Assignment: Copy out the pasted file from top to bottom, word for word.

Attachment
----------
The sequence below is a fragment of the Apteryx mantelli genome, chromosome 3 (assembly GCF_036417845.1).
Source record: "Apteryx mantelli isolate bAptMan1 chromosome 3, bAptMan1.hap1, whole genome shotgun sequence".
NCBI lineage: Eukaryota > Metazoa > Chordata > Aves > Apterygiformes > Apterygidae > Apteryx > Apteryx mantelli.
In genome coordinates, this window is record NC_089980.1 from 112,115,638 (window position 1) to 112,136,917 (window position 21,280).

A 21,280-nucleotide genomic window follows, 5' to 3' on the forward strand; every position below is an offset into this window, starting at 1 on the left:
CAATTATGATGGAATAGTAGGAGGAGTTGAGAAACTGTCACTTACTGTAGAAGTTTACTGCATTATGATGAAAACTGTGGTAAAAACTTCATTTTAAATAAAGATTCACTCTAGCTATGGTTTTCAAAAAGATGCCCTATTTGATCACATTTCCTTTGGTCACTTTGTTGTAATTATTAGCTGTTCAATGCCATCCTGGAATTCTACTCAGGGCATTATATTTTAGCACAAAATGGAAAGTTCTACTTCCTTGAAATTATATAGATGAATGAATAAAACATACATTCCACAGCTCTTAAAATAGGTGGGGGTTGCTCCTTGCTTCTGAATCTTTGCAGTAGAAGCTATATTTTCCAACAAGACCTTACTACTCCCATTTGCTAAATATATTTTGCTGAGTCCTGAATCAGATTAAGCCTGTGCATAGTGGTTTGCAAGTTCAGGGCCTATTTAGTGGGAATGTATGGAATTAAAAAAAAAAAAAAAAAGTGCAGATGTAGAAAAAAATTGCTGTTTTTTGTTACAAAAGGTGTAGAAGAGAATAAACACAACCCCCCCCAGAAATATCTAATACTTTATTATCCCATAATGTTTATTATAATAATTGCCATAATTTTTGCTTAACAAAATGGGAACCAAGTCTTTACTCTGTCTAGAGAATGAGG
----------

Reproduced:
The sequence below is a fragment of the Apteryx mantelli genome, chromosome 3 (assembly GCF_036417845.1).
Source record: "Apteryx mantelli isolate bAptMan1 chromosome 3, bAptMan1.hap1, whole genome shotgun sequence".
NCBI lineage: Eukaryota > Metazoa > Chordata > Aves > Apterygiformes > Apterygidae > Apteryx > Apteryx mantelli.
In genome coordinates, this window is record NC_089980.1 from 112,115,638 (window position 1) to 112,136,917 (window position 21,280).

A 21,280-nucleotide genomic window follows, 5' to 3' on the forward strand; every position below is an offset into this window, starting at 1 on the left:
CAATTATGATGGAATAGTAGGAGGAGTTGAGAAACTGTCACTTACTGTAGAAGTTTACTGCATTATGATGAAAACTGTGGTAAAAACTTCATTTTAAATAAAGATTCACTCTAGCTATGGTTTTCAAAAAGATGCCCTATTTGATCACATTTCCTTTGGTCACTTTGTTGTAATTATTAGCTGTTCAATGCCATCCTGGAATTCTACTCAGGGCATTATATTTTAGCACAAAATGGAAAGTTCTACTTCCTTGAAATTATATAGATGAATGAATAAAACATACATTCCACAGCTCTTAAAATAGGTGGGGGTTGCTCCTTGCTTCTGAATCTTTGCAGTAGAAGCTATATTTTCCAACAAGACCTTACTACTCCCATTTGCTAAATATATTTTGCTGAGTCCTGAATCAGATTAAGCCTGTGCATAGTGGTTTGCAAGTTCAGGGCCTATTTAGTGGGAATGTATGGAATTAAAAAAAAAAAAAAAAAGTGCAGATGTAGAAAAAAATTGCTGTTTTTTGTTACAAAAGGTGTAGAAGAGAATAAACACAACCCCCCCCAGAAATATCTAATACTTTATTATCCCATAATGTTTATTATAATAATTGCCATAATTTTTGCTTAACAAAATGGGAACCAAGTCTTTACTCTGTCTAGAGAATGAGG